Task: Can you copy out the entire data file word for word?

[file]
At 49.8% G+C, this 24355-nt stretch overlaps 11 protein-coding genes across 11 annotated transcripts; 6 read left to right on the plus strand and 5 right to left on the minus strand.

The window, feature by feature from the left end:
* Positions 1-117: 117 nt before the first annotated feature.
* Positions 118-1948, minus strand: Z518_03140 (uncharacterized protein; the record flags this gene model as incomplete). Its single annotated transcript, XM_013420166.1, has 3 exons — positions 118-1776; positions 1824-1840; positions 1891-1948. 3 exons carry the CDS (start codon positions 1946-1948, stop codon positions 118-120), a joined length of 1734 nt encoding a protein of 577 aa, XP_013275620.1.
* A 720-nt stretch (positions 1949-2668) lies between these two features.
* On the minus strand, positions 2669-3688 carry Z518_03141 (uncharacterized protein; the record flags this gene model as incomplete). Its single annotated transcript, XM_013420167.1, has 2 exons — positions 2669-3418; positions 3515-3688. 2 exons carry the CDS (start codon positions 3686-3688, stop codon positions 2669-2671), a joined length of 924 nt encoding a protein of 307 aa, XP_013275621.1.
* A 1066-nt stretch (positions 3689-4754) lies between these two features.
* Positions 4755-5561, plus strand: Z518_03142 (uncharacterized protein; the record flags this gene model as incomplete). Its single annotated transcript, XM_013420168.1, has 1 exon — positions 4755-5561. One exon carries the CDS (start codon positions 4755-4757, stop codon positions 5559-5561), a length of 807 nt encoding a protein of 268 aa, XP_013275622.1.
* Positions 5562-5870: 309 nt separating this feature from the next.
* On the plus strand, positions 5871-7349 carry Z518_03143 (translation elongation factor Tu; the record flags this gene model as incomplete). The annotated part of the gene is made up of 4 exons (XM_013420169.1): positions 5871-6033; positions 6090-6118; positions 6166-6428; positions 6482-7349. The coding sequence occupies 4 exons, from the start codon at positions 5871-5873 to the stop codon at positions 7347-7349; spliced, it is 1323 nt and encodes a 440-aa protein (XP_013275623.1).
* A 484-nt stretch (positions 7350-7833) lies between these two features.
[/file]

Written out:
At 49.8% G+C, this 24355-nt stretch overlaps 11 protein-coding genes across 11 annotated transcripts; 6 read left to right on the plus strand and 5 right to left on the minus strand.

The window, feature by feature from the left end:
* Positions 1-117: 117 nt before the first annotated feature.
* Positions 118-1948, minus strand: Z518_03140 (uncharacterized protein; the record flags this gene model as incomplete). Its single annotated transcript, XM_013420166.1, has 3 exons — positions 118-1776; positions 1824-1840; positions 1891-1948. 3 exons carry the CDS (start codon positions 1946-1948, stop codon positions 118-120), a joined length of 1734 nt encoding a protein of 577 aa, XP_013275620.1.
* A 720-nt stretch (positions 1949-2668) lies between these two features.
* On the minus strand, positions 2669-3688 carry Z518_03141 (uncharacterized protein; the record flags this gene model as incomplete). Its single annotated transcript, XM_013420167.1, has 2 exons — positions 2669-3418; positions 3515-3688. 2 exons carry the CDS (start codon positions 3686-3688, stop codon positions 2669-2671), a joined length of 924 nt encoding a protein of 307 aa, XP_013275621.1.
* A 1066-nt stretch (positions 3689-4754) lies between these two features.
* Positions 4755-5561, plus strand: Z518_03142 (uncharacterized protein; the record flags this gene model as incomplete). Its single annotated transcript, XM_013420168.1, has 1 exon — positions 4755-5561. One exon carries the CDS (start codon positions 4755-4757, stop codon positions 5559-5561), a length of 807 nt encoding a protein of 268 aa, XP_013275622.1.
* Positions 5562-5870: 309 nt separating this feature from the next.
* On the plus strand, positions 5871-7349 carry Z518_03143 (translation elongation factor Tu; the record flags this gene model as incomplete). The annotated part of the gene is made up of 4 exons (XM_013420169.1): positions 5871-6033; positions 6090-6118; positions 6166-6428; positions 6482-7349. The coding sequence occupies 4 exons, from the start codon at positions 5871-5873 to the stop codon at positions 7347-7349; spliced, it is 1323 nt and encodes a 440-aa protein (XP_013275623.1).
* A 484-nt stretch (positions 7350-7833) lies between these two features.